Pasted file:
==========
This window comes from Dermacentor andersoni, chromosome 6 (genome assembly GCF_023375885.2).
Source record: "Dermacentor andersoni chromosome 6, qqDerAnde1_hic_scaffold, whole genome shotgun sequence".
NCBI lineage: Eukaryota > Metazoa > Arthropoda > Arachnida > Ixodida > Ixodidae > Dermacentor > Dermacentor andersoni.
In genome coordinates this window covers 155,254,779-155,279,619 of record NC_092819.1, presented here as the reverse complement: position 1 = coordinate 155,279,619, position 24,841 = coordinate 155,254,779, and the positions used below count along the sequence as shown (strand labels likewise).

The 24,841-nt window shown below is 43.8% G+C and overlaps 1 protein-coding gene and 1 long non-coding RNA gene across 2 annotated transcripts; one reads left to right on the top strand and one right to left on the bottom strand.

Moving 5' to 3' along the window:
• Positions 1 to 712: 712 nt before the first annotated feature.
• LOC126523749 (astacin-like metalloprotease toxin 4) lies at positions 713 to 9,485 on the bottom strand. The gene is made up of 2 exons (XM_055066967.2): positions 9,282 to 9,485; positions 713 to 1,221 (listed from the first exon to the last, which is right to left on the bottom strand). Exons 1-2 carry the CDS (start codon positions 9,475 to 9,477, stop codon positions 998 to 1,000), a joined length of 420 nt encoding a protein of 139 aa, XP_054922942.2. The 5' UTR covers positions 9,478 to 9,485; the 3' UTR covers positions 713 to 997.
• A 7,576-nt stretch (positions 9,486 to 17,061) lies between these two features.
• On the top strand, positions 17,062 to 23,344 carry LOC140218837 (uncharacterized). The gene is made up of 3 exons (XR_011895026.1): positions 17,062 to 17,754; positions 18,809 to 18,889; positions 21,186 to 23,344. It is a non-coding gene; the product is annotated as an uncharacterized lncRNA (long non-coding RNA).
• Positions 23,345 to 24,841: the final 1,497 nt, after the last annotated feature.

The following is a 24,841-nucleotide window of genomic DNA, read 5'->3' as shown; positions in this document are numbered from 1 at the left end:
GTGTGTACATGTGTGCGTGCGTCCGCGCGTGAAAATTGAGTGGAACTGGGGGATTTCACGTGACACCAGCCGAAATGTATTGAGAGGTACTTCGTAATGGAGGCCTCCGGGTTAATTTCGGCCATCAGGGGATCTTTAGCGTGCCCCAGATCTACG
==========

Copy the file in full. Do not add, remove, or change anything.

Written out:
This window comes from Dermacentor andersoni, chromosome 6 (genome assembly GCF_023375885.2).
Source record: "Dermacentor andersoni chromosome 6, qqDerAnde1_hic_scaffold, whole genome shotgun sequence".
NCBI lineage: Eukaryota > Metazoa > Arthropoda > Arachnida > Ixodida > Ixodidae > Dermacentor > Dermacentor andersoni.
In genome coordinates this window covers 155,254,779-155,279,619 of record NC_092819.1, presented here as the reverse complement: position 1 = coordinate 155,279,619, position 24,841 = coordinate 155,254,779, and the positions used below count along the sequence as shown (strand labels likewise).

The 24,841-nt window shown below is 43.8% G+C and overlaps 1 protein-coding gene and 1 long non-coding RNA gene across 2 annotated transcripts; one reads left to right on the top strand and one right to left on the bottom strand.

Moving 5' to 3' along the window:
• Positions 1 to 712: 712 nt before the first annotated feature.
• LOC126523749 (astacin-like metalloprotease toxin 4) lies at positions 713 to 9,485 on the bottom strand. The gene is made up of 2 exons (XM_055066967.2): positions 9,282 to 9,485; positions 713 to 1,221 (listed from the first exon to the last, which is right to left on the bottom strand). Exons 1-2 carry the CDS (start codon positions 9,475 to 9,477, stop codon positions 998 to 1,000), a joined length of 420 nt encoding a protein of 139 aa, XP_054922942.2. The 5' UTR covers positions 9,478 to 9,485; the 3' UTR covers positions 713 to 997.
• A 7,576-nt stretch (positions 9,486 to 17,061) lies between these two features.
• On the top strand, positions 17,062 to 23,344 carry LOC140218837 (uncharacterized). The gene is made up of 3 exons (XR_011895026.1): positions 17,062 to 17,754; positions 18,809 to 18,889; positions 21,186 to 23,344. It is a non-coding gene; the product is annotated as an uncharacterized lncRNA (long non-coding RNA).
• Positions 23,345 to 24,841: the final 1,497 nt, after the last annotated feature.

The following is a 24,841-nucleotide window of genomic DNA, read 5'->3' as shown; positions in this document are numbered from 1 at the left end:
GTGTGTACATGTGTGCGTGCGTCCGCGCGTGAAAATTGAGTGGAACTGGGGGATTTCACGTGACACCAGCCGAAATGTATTGAGAGGTACTTCGTAATGGAGGCCTCCGGGTTAATTTCGGCCATCAGGGGATCTTTAGCGTGCCCCAGATCTACG